Category: M366: Natural and artificial intelligence


I had to read and re-read this a few times to make sure I wasn’t hallucinating, but it turns out that I’ve somehow managed 80% on the M366 exam! And even more luckily, it seems that the examining board were in a particularly lenient mood, since they’ve decided that my overall course result is a Distinction, rather than the Pass 2 that it should technically have been. I’m overjoyed – I really thought I’d either fail or scrape a Pass 4 for this course. It’s a huge relief to know that I won’t have to resit the exam, or substitute a different Level 3 Computing course into my diploma and degree. Phew!

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The exam is over, and I think it went okay, but I’m not at all confident that I’ll have passed this one – hopefully the results will be released around the start of December like they were last year, I’ll be very interested to find out whether I’ve managed to scrape a Pass 4! Anyway, now that it’s over and done with, it’s time for a good navelling-gazing session about M366 as a whole…
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I finally got TMA04 for M366 back this morning, and was very happy to find that I’ve got my best mark of the entire course for this one – 93%! Which is a well-timed confidence boost, since my M366 revision has been challenging to say the least! I’ll be happy with a Pass 4 in the exam, to be honest. Let’s just hope there are plenty of questions about Block 5, since that seems to be my strong point…

I got the MS221 TMA04 back a while ago, but I only had a quick look at the score and the summary comments, as I didn’t want it to distract me too much from the M366 exam prep I’m doing at the moment. I got a disappointing 88% for this one, which particularly worries me since Block D was my favourite part of the course, and I expected to do a lot better than that. I can’t believe I scored better on the calculus TMA than this one!

Well, I’ll have plenty of chance to go through the detailed feedback and find out exactly what went wrong with my understanding of Block D, once the M366 exam is over and done with next Wednesday. Until then, it’s back to neural networks, learning rules and search algorithms for me!

I can’t believe it’s only 3 weeks until the M366 exam! This course has really dragged at times, but now that I’m into the revision period the days are just flying by! This week I’ve been making notes on the learning outcomes for each block, and trying to condense my notes as much as possible. There’s something very satisfying about squashing a nine-month course into a nine-page Word document!

I’ve been doing some MS221 revision this weekend too – I decided to have a go at Part 1 of the 2007 past paper, and I was interested to see that the questions don’t completely conform to the pattern in the 2008 paper. I was particularly blind-sided by the appearance of a question on combinations/permutations and binomial coefficients, since I’d forgotten they were actually covered in Chapter B1.

With MS221, I’ve mostly been concentrating on getting faster at answering questions – there are 12 questions in Part 1 of the exam, and I’m aiming to spend 2 hours on that bit, so I need to be able to do each short question in about 10 mins. So far, I’m fast enough when it comes to my favourite topics (Block D, I love you!), but in my weakest areas I have to spend far too long flipping through the Handbook and scratching my head.

In an attempt to speed the process up, I’m putting together a kind of condensed version of my most frequently-used bits of the Handbook, so that I can transcribe it into the blank front page of the actual book and take it into the exam. It’s going to be quite a challenge to hand-write all these notes into the Handbook, but hopefully it’ll allow me to spend more time puzzling over the actual questions and less time flicking through the book. And it’ll give me an opportunity to use my many colourful gel-pens – my Handbook will probably be the most gaudy book in the exam hall!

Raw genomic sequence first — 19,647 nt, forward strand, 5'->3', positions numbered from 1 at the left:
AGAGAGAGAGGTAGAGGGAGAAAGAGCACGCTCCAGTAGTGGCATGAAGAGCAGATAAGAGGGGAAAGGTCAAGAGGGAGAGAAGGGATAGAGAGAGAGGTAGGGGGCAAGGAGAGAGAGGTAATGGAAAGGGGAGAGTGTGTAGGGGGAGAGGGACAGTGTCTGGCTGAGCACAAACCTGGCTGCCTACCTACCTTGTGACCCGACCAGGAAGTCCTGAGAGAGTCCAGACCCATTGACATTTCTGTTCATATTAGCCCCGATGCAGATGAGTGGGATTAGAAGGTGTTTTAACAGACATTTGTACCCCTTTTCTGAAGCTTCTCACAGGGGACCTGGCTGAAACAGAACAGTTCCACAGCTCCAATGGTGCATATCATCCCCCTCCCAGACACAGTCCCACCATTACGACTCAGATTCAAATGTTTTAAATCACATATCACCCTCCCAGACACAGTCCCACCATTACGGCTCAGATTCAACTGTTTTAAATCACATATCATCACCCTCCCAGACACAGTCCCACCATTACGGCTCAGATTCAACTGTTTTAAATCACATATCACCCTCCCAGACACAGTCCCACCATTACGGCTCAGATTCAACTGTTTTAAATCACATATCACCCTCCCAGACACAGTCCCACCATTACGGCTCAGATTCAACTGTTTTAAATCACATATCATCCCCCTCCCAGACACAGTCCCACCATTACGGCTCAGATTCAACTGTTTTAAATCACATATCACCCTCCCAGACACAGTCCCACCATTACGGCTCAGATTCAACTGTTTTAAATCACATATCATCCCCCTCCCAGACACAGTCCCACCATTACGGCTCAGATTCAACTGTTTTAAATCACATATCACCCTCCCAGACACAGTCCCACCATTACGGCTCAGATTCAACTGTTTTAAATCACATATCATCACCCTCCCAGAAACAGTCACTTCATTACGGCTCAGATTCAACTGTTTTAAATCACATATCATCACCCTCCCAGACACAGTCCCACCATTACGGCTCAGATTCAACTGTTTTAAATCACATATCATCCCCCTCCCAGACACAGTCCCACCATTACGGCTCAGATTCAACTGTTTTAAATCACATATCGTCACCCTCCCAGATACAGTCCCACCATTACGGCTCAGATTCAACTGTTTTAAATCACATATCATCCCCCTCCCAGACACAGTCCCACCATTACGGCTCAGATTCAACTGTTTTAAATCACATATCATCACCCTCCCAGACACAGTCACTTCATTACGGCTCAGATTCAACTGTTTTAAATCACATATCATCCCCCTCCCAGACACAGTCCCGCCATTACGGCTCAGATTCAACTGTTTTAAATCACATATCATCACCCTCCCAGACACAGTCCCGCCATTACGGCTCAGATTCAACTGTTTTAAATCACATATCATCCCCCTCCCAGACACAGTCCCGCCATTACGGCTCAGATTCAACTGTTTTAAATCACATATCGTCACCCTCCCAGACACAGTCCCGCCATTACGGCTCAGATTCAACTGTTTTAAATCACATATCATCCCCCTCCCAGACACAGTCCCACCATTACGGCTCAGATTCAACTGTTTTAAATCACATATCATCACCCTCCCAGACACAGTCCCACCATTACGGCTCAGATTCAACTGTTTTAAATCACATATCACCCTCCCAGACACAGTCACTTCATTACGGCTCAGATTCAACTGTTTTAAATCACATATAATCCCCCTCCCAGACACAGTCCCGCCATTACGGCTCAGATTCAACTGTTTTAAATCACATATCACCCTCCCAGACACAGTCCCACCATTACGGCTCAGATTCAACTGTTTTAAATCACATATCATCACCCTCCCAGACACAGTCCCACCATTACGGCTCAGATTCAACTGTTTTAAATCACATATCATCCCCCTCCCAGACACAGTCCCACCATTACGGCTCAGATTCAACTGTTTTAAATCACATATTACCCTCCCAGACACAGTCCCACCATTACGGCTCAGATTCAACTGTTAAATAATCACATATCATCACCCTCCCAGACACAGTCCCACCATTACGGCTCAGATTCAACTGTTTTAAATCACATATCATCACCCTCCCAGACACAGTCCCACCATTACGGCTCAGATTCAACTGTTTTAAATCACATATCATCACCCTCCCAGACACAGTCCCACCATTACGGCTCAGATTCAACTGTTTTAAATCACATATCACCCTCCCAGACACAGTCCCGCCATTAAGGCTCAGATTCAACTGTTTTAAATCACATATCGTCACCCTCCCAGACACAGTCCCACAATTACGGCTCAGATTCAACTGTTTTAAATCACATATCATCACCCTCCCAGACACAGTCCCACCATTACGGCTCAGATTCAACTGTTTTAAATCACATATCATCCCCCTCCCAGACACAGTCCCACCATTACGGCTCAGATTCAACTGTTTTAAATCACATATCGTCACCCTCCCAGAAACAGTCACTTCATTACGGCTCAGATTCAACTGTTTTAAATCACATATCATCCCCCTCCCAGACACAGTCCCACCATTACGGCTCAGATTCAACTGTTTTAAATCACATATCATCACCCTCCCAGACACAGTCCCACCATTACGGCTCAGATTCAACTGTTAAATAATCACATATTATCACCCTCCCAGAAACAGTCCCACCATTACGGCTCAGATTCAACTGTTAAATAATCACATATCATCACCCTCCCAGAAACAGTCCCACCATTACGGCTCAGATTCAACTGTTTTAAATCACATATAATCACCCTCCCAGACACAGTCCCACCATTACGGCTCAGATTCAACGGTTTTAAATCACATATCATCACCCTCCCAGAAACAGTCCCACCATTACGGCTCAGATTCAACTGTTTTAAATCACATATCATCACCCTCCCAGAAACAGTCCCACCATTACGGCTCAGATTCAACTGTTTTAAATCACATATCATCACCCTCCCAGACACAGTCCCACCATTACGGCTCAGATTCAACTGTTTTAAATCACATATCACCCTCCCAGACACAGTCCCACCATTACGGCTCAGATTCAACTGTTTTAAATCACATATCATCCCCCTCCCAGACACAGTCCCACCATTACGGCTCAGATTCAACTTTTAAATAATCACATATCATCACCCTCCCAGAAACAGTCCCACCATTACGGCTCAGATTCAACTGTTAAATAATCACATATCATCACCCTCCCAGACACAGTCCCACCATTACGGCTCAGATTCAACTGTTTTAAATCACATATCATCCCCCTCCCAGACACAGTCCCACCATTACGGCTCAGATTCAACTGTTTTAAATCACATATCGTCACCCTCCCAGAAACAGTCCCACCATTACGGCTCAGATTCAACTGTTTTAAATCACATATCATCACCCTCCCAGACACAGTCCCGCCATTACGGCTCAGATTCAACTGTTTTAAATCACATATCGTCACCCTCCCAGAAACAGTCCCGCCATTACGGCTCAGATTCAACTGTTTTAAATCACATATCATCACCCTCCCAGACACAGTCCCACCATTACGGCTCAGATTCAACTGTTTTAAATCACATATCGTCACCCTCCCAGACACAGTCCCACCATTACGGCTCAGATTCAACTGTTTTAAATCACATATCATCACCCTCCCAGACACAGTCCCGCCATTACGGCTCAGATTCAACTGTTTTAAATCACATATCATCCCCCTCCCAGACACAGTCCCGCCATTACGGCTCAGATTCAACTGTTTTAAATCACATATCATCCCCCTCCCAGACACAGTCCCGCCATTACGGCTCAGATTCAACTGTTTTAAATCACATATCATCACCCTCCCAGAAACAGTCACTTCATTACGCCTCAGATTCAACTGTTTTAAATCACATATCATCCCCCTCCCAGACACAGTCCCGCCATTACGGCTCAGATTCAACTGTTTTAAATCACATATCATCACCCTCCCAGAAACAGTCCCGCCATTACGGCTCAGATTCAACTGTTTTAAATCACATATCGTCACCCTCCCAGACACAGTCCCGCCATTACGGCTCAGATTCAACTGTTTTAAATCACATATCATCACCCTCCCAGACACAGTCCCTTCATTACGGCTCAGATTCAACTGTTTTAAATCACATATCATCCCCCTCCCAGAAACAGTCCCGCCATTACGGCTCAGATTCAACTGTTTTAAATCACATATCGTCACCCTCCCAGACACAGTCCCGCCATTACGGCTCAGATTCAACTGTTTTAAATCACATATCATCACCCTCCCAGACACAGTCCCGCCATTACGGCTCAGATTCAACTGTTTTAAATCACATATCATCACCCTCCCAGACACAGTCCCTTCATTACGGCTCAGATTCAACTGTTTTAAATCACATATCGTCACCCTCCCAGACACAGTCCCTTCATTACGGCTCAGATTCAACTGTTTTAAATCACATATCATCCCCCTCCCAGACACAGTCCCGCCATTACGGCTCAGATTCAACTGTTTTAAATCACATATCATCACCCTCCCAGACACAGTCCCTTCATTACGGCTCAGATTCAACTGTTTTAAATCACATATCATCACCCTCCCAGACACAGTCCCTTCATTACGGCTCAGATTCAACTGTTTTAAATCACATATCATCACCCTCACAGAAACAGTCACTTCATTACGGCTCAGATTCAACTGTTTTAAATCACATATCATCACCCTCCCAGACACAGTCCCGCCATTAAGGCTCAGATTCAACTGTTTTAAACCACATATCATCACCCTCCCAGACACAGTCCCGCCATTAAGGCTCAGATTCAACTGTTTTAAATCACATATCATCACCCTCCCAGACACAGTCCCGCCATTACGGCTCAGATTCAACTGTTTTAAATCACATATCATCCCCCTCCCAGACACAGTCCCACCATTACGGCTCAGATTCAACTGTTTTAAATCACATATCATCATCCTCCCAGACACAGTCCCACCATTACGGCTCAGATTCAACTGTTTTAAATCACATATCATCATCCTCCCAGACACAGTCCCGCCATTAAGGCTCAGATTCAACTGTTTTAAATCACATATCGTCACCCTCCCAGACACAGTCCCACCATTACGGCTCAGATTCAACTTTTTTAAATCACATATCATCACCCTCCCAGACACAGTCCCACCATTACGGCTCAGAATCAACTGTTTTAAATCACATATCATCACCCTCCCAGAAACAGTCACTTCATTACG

I got 85% for this one, so it’s a distinction but only just! By my calculations, I need to get at least 82% for TMA04 in order to get a distinction for the Overall Continuous Assessment Score – but to be honest, I’m probably going to end up with a Pass 2 in the exam, so TMA04 might not even matter that much anyway!

I’m starting to feel like I’m just not good enough to be doing M366; I lost a lot of marks on Question 5, the case study question, so it seems like I just don’t really understand the material well enough to apply it to practical scenarios. I know I’ve said it before, but I really wish I’d taken M359: Relational databases: theory and practice instead – I’m sure that would have presented its own difficulties, but in hindsight I think it would have suited my interests and abilities a lot more than M366!

One of the bits of M366 Block 5 that I really enjoyed was the section about Braitenberg vehicles. They are amazing! Especially compared to the big, complicated subsumption-based systems that we learned about in Block 3 – these awesome little Braitenberg vehicles have no internal processing modules, just connections between the sensors and the motors, and yet they can behave in a surprisingly complex manner.

I really like this video featuring Type 2 Braitenberg vehicles built with Lego Mindstorms. Type 2 vehicles have excitatory connections between the sensors and motors; in the Type 2a vehicle, the left sensor is connected to the left motor, and the right sensor to the right motor, whereas in the Type 2b the connections are crossed. A simple variation, but the difference in behaviour is impressive:


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Normally I don’t like business-related TMA questions, because it feels like an incursion by the world of work onto the serene oasis that is my OU studies. But Question 5 of M366 TMA03 is just funny enough to make up for that:

In this final question we are asking you to put yourself in the position of a senior technical employee of a software company. Your immediate line manager has recently seen a television science programme which mentioned, briefly, the power of neural networks in handling problems that conventional software systems struggle with, and has been temporarily shaken out of her usual torpor to become excited about this. […] Your manager has a short attention span, so your case study should be no more than 1200 words.

I wonder if the assignment author had a bad experience working in industry? I work in a public sector organisation, so I can’t comment on whether software companies are good or bad places to work, but I think dealing with well-meaning yet clueless managers is probably a near-universal experience!